The participants in our surveys were all owners and/or users of a PV system. These results can, thus, not be transferred to consumers not using PV. Given, however, that PV system owners are the relevant target group for CES, our results can still be considered relevant. The majority of respondents were male, and many were technically skilled or interested in the technical aspects. Further research into female consumers and those with more limited technical knowledge is necessary to gain broader insights. Our research analyzed interest in ancillary energy services for CES based on hypothetical offerings. A better insight into consumer acceptance, interest and willingness to pay would be possible if real world proposals were studied. Real world user experience with CES is still limited; here, further research is needed to compare user views and perceptions in various neighborhoods or pilot projects. The neighborhoods we studied were recent housing developments and most participants in our research were single-family or condominium owners. The questions of how to introduce CES into already developed areas and how to involve residents—owners as well as tenants—have to be studied in more detail. This study focused on Germany. Since CES is currently still in the pilot project phase, our results may be relevant for other countries as well. However, the question of who should operate CES has to be answered considering the national context, i.e., the historical development of energy supply and grid management. A transnational comparison of users’ views on CES, however, would offer deeper insights into influential factors, such as laws and regulations at the national level, cultural identity, or the like.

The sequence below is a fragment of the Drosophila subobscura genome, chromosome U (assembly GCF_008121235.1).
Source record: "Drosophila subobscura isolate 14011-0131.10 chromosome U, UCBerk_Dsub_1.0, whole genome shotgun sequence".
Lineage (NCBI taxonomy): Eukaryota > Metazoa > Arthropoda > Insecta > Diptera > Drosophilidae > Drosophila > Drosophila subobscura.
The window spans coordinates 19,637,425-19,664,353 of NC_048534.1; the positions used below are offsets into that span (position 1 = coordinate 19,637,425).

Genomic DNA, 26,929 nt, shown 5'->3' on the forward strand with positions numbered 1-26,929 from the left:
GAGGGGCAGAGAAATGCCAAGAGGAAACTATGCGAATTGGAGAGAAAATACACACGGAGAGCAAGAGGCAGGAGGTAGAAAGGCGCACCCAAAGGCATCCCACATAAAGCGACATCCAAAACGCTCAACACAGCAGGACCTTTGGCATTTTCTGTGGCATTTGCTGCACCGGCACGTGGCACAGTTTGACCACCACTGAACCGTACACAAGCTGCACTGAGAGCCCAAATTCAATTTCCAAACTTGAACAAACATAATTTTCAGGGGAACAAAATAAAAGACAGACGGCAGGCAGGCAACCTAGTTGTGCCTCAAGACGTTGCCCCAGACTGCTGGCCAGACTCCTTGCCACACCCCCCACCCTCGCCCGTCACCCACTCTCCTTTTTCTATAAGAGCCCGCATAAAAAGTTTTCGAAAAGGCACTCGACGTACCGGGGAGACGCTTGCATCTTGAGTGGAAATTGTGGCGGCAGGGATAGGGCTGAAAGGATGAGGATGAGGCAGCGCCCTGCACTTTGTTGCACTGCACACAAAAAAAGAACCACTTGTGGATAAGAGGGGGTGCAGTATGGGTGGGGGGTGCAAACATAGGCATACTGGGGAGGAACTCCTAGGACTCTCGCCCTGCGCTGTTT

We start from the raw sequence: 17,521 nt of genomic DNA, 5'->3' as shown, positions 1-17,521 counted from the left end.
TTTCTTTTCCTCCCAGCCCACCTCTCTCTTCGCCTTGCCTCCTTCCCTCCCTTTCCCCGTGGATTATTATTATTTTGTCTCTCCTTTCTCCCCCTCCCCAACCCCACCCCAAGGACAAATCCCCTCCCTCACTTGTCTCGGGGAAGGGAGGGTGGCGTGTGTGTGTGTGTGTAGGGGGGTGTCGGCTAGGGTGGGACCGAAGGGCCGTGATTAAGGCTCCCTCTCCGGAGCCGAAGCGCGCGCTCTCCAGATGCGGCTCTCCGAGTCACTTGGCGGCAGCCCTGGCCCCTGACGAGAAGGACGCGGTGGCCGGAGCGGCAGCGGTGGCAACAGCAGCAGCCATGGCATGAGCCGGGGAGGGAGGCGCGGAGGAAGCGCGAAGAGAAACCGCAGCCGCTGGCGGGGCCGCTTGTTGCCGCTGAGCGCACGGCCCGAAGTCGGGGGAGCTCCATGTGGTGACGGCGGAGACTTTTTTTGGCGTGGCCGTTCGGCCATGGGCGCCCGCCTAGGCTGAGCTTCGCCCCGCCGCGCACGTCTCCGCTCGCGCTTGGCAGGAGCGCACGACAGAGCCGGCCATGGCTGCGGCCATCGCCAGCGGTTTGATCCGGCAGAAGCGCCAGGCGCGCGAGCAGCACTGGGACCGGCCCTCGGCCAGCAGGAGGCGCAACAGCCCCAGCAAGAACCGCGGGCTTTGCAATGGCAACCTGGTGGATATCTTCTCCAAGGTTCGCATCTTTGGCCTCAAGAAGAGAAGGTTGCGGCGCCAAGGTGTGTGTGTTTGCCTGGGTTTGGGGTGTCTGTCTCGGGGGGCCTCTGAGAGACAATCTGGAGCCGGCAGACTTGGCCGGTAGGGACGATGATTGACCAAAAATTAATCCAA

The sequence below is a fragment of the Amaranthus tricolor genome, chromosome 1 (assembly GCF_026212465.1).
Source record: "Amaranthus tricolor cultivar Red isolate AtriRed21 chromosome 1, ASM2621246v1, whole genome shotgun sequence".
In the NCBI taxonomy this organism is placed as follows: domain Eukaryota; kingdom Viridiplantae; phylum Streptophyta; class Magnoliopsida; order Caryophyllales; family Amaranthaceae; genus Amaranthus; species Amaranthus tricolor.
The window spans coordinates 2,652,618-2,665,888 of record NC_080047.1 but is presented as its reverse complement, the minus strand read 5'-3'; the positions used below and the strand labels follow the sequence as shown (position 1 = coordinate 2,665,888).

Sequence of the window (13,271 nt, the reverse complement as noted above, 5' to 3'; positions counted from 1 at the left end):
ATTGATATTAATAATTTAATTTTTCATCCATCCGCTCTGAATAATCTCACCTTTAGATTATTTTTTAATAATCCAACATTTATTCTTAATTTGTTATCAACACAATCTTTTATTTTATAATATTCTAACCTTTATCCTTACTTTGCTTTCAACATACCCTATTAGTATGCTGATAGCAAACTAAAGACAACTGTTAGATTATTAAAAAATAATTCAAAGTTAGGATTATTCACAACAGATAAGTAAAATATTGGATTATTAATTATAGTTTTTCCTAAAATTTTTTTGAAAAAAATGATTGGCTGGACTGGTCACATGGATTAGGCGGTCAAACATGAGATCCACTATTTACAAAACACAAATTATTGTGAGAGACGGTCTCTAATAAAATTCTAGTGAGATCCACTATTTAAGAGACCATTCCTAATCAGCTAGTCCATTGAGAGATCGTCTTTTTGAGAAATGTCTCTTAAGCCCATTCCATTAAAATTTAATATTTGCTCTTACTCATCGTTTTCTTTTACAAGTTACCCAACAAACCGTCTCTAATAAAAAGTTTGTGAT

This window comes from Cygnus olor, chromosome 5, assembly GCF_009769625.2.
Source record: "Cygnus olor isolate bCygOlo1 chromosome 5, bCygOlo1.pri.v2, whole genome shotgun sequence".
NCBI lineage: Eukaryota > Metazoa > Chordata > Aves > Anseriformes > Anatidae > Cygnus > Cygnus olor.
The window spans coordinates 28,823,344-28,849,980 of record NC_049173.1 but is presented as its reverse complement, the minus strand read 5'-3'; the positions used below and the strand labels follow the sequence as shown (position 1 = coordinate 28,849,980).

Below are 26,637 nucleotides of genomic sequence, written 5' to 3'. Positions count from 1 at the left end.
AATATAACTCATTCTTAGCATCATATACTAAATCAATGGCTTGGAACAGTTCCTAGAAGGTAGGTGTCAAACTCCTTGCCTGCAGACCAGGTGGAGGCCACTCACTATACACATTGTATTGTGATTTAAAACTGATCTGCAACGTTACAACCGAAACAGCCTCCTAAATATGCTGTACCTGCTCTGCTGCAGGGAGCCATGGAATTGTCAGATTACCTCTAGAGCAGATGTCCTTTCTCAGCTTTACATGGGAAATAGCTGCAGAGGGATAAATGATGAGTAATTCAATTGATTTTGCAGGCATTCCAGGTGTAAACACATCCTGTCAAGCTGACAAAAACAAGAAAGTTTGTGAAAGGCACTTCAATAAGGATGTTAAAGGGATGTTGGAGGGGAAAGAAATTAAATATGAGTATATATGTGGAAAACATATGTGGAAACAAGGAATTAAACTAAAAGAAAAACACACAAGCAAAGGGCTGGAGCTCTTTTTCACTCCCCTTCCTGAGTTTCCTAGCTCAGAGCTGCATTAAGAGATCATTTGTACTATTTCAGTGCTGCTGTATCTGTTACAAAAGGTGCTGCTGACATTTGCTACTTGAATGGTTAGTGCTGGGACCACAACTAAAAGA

5. Conclusions

Among users of PV systems, there exists a significant interest in energy storage systems and they perceive many advantages related to these. Although about six percent of the 1.7 million PV owners in Germany have already installed an energy storage system [3], acceptance among the remainder is rather more passive than active. This is due to barriers such as limited economic feasibility, the complexity of the topic, and lack of trust in information sources.
The provision of information and advice on energy storage makes for better decision-making. It is safe to assume that better consulting and advisory services will lead to a greater degree of active acceptance and to investments in storage facilities being made on the basis of actual costs. It is possible that with better information, less PV users will invest in storage under current conditions. However, since economic arguments are not the only motive, it can be assumed that with better information, PV users or those interested in PV systems will still be drawn to energy storage.
Those consumers who have already acquired a residential energy storage system mainly did so to increase their self-consumption; others were motivated by an interest in the technology. However, in order to motivate PV users with less technical interest or know-how to invest or to participate in CES, clear and economically feasible offerings are important. Currently, it is still difficult to compare the energy costs of PV systems combined with energy storage and many consumers are overwhelmed in the search for reliable information.